AMA in the News

AMA in the News: May 2023


AMA in the News covers media coverage and mentions about the American Medical Association. Find articles recognizing our efforts in health care, advocacy, medical education and improvements in public health. Read coverage on the achievements of our leadership and the members of the AMA community.

  1. Called to serve

    1. Harvard School of Public Health News, May 26, 2023
    2. Anesthesiologist Jesse Ehrenfeld, MD, MPH ’09, is ready to lead renovations to the “House of Medicine” as the American Medical Association’s new president.
  2. Surgeon General warns social media poses risks to kids, and health groups back him up

    1. Chief Healthcare Executive, May 24, 2023
    2. Jack Resneck Jr., MD, president of the American Medical Association, issued a statement saying that while social media offers some positive benefits, more study is needed on its harmful effects.
  3. Prior authorization woes? These tools may change the game

    1. Medscape, May 22, 2023
    2. Here are some numbers directly from the American Medical Association:
    • About 80% of physicians say prior authorizations have led to treatment abandonment.
    • 33% say they've caused a serious adverse event.
    • About 90% of physicians say prior authorizations negatively impact patient outcomes.
    • (Free registration is required to view content.)
  4. AMA President on fighting prior auth, scope creep, and more

    1. Medscape, May 19, 2023
    2. The president of the American Medical Association (AMA), Jack Resneck Jr., MD, met with Medscape editors to discuss pressing topics in healthcare. He highlighted the AMA Recovery Plan for America's Physicians that aims to fix prior authorization, reform Medicare payment, fight scope creep, support telehealth and reduce physician burnout. (Free registration is required to view content.)
  5. Chris Jansing Reports

    1. MSNBC, May 12, 2023
    2. This major change eliminates the 40-year-old restrictions put in place in the early days of the AIDS epidemic that critics have long said are discriminatory. Joining now is the President-elect of the American Medical Association, Jesse Ehrenfeld, MD, MPH; he is set to become the first openly gay AMA president. 
  6. About 1 in 3 physicians report being sued at least once in their career, AMA finds

    1. Fierce Healthcare, May 11, 2023
    2. About 31% of U.S. physicians have received a medical liability claim during their careers, though the percentage of physicians reporting they had been sued in the previous year dipped slightly during the course of the pandemic, according to recently shared American Medical Association (AMA) survey data.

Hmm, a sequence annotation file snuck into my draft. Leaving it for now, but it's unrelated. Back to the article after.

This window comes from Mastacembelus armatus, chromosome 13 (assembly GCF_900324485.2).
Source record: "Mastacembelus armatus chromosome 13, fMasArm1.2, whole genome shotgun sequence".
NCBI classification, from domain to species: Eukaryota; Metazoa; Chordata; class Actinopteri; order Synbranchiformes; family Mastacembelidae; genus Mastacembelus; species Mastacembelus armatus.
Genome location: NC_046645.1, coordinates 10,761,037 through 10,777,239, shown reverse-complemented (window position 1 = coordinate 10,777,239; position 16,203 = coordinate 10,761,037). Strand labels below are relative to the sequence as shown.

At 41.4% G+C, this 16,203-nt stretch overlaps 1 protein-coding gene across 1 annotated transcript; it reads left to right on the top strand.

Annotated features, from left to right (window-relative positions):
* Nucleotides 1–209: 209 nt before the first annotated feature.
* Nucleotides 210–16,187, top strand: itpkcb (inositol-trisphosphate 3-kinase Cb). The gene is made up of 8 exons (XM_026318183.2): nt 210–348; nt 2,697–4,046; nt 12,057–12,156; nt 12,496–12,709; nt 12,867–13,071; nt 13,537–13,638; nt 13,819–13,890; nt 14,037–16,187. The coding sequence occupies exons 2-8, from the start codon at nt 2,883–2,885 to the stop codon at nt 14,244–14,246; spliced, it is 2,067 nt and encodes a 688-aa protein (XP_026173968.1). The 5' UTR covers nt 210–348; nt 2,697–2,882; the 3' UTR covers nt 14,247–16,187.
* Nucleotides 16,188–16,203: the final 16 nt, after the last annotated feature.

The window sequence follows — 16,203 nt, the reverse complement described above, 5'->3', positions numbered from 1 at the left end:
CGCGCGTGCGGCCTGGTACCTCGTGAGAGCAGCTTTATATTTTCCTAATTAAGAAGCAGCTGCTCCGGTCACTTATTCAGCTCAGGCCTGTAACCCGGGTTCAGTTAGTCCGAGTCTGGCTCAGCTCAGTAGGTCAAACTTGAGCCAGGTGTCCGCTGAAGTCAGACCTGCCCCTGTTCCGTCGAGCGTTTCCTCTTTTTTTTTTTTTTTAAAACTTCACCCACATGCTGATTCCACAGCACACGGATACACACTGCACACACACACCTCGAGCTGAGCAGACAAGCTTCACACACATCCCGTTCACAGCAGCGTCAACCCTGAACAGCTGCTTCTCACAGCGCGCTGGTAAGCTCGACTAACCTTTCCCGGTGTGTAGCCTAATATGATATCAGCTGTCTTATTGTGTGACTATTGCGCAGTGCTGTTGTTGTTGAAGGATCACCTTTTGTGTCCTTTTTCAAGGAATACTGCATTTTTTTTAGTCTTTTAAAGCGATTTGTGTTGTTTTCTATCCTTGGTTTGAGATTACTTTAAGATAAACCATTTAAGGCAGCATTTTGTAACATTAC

7. Doctor 'can't sugarcoat' the dangers of government interference in medicine

    1. MSNBC, May 11, 2023
    2. American Medical Association President, Jack Resneck Jr., MD, joins Morning Joe to discuss anti-abortion organizations and doctors seeking to ban mifepristone nationwide. The 5th U.S. Circuit Court of Appeals in New Orleans is set to hear a case next week on mifepristone.
  8. Incoming AMA president: ‘We simply will not stand’ for anti-trans health care restrictions

    1. Washington Blade, May 10, 2023
    2. An anesthesiologist who served as the Joseph A. Johnson Jr. Distinguished Leadership Professor of anesthesiology, surgery, biomedical informatics & health policy at Vanderbilt University’s School of Medicine, much of Ehrenfeld’s professional background has been focused on matters of health care access, particularly for LGBTQ patients.
  9. The FDA considers first abortion pill without a prescription

    1. NPR, May 9, 2023
    2. "We think the evidence is quite clear," says Jack Resneck Jr., MD, the AMA's president. "First of all, oral contraceptives have been used safely by millions of women in the United States and around the world since the 1960s."
  10. 2023 Crain’s Notable Leaders in Healthcare

    1. Crain’s Chicago Business, May 1, 2023
    2. James Madara, MD, has guided the AMA’s strategic plan since 2011. He has spearheaded its post-COVID recovery plan and created a pilot program—adopted by Cook County—to help patients at risk for heart disease. The pilot, which is conducted at 11 practice sites in Cook County, led to a 13 percentage-point improvement in blood pressure control for patients. (Publication subscription is required for full or unlimited access.)